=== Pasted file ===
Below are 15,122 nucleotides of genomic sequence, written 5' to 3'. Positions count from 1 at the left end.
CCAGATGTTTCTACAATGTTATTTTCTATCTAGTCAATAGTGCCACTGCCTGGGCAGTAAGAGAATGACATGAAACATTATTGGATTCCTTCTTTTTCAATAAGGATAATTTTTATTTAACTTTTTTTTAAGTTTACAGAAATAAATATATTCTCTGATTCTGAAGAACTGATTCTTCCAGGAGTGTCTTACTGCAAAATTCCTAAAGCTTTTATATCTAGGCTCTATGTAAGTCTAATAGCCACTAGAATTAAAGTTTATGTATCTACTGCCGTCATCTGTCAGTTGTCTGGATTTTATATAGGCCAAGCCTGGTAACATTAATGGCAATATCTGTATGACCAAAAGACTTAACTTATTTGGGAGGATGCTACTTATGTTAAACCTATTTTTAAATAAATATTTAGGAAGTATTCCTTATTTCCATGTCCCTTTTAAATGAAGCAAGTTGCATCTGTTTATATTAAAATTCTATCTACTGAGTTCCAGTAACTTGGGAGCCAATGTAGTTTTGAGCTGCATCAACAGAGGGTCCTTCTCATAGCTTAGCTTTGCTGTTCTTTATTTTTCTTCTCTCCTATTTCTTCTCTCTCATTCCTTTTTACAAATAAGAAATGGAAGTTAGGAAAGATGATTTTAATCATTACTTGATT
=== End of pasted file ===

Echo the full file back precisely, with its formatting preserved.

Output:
Below are 15,122 nucleotides of genomic sequence, written 5' to 3'. Positions count from 1 at the left end.
CCAGATGTTTCTACAATGTTATTTTCTATCTAGTCAATAGTGCCACTGCCTGGGCAGTAAGAGAATGACATGAAACATTATTGGATTCCTTCTTTTTCAATAAGGATAATTTTTATTTAACTTTTTTTTAAGTTTACAGAAATAAATATATTCTCTGATTCTGAAGAACTGATTCTTCCAGGAGTGTCTTACTGCAAAATTCCTAAAGCTTTTATATCTAGGCTCTATGTAAGTCTAATAGCCACTAGAATTAAAGTTTATGTATCTACTGCCGTCATCTGTCAGTTGTCTGGATTTTATATAGGCCAAGCCTGGTAACATTAATGGCAATATCTGTATGACCAAAAGACTTAACTTATTTGGGAGGATGCTACTTATGTTAAACCTATTTTTAAATAAATATTTAGGAAGTATTCCTTATTTCCATGTCCCTTTTAAATGAAGCAAGTTGCATCTGTTTATATTAAAATTCTATCTACTGAGTTCCAGTAACTTGGGAGCCAATGTAGTTTTGAGCTGCATCAACAGAGGGTCCTTCTCATAGCTTAGCTTTGCTGTTCTTTATTTTTCTTCTCTCCTATTTCTTCTCTCTCATTCCTTTTTACAAATAAGAAATGGAAGTTAGGAAAGATGATTTTAATCATTACTTGATT